The more things change, the more they stay the same. Earthquakes have been an ongoing concern in these parts for a very long time – here’s an account of a major earthquake that hit these shores 70 years ago today, from the diary of Winnifred Kate Walton.

Winnifred was born in England in 1888 and travelled to British Columbia in April 1912.  She had a number of homes in Lynn Valley, and in the 1940s and ’50s operated a ladies’ wear shop here as well, first in the Brier Block then across the street in the Fromme Block, now home to the TD Bank and Waves coffee house. Winnifred passed away in Lynn Valley in 1983. Thank you to her granddaughter, Dianne Elphinstone, for providing us with occasional excerpts from “Granny’s Diary.”

June 23, 1946

We have had a most upsetting day. I love staying in bed on a Sunday morning, but the little girls are running around and laughing.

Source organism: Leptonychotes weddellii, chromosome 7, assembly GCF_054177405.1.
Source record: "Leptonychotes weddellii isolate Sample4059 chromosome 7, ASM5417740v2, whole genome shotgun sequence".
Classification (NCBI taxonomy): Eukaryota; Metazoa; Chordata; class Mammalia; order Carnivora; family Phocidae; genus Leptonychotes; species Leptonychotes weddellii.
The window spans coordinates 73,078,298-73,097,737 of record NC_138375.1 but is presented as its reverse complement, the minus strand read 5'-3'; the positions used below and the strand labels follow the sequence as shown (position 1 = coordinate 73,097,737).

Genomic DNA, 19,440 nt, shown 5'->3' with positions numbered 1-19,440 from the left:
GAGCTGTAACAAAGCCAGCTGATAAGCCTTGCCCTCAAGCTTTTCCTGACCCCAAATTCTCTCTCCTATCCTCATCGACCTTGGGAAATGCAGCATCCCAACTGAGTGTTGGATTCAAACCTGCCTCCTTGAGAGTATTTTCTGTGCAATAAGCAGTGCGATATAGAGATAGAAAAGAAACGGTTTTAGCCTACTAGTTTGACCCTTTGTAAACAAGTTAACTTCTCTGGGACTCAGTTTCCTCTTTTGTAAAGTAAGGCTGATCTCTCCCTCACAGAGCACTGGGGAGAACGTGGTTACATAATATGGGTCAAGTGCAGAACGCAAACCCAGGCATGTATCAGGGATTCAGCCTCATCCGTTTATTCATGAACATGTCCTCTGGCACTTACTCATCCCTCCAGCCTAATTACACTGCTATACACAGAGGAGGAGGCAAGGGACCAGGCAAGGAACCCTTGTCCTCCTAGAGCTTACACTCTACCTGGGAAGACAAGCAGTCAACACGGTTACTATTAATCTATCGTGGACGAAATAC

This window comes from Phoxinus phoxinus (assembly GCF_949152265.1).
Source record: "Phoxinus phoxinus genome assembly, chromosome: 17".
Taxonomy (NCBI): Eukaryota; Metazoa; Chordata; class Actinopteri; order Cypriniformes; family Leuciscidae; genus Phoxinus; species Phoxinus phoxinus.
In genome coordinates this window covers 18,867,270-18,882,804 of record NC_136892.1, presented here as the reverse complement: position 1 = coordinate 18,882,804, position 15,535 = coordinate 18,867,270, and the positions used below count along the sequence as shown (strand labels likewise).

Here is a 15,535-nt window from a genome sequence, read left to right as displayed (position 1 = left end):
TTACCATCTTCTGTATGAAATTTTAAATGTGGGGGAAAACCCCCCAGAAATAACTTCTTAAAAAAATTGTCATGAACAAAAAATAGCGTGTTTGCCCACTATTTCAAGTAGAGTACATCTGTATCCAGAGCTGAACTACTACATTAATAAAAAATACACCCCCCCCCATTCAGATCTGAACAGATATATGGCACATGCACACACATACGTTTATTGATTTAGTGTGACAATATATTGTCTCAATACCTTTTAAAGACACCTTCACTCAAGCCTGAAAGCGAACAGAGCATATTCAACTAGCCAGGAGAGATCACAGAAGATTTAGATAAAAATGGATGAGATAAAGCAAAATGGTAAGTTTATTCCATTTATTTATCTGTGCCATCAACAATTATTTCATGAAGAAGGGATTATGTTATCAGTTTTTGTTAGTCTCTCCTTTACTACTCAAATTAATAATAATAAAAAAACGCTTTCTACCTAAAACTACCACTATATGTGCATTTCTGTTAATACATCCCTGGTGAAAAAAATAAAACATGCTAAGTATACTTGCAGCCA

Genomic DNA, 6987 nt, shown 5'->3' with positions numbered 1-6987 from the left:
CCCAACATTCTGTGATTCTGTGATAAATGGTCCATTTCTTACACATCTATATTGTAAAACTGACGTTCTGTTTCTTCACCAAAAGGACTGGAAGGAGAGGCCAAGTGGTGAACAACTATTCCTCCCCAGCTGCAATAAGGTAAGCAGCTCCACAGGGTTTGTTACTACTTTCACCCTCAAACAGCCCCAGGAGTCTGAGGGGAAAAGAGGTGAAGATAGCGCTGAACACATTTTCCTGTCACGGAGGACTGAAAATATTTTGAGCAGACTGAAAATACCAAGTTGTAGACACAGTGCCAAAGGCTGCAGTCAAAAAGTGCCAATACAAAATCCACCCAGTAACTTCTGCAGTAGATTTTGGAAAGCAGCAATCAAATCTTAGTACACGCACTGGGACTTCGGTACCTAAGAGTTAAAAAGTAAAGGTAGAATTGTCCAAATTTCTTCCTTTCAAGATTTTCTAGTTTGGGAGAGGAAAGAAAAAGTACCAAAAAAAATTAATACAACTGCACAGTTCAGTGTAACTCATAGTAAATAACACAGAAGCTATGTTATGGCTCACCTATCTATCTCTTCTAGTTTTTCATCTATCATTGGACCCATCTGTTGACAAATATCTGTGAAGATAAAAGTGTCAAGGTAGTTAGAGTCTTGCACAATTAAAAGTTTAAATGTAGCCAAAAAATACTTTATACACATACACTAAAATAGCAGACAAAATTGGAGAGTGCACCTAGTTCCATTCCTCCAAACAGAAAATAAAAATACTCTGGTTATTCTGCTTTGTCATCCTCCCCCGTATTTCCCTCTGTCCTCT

The girls came in and said get up, Gram, tea’s ready. I had just walked into the kitchen when the house began to shake. Dick [husband] shouted at Jimmy to get out of the house and run. Dick grabbed Dianne, I grabbed Judy, and we ran for the door. Try as I might not to fall I fell, Judy still had my tea cup in her hand.

After a bit we went back in. Dick said that if it happens again, stay away from electric wires and poles. We heard on the radio this afternoon that the quake was a 7 magnitude, and was thought to have been centered off the Vancouver Island.

We didn’t have any damage here in Lynn Valley, although a row of Mr. Wilson’s* chicken’s nests fell. Dick said Wilson was too cheap to use nails when building and most likely used wallpaper paste.

( *name has been changed)

So there you have it. Don’t use wallpaper paste in your construction jobs. For a fully comprehensive guide to earthquake preparedness however, we recommend you read these handy (and possibly life-saving) tips from North Shore Emergency Management.

Lynn Valley in 1946, as drawn by Mr. Walter Draycott. Courtesy North Shore Museum and Archives.

Lynn Valley in 1946, as drawn by Mr. Walter Draycott. Courtesy North Shore Museum and Archives.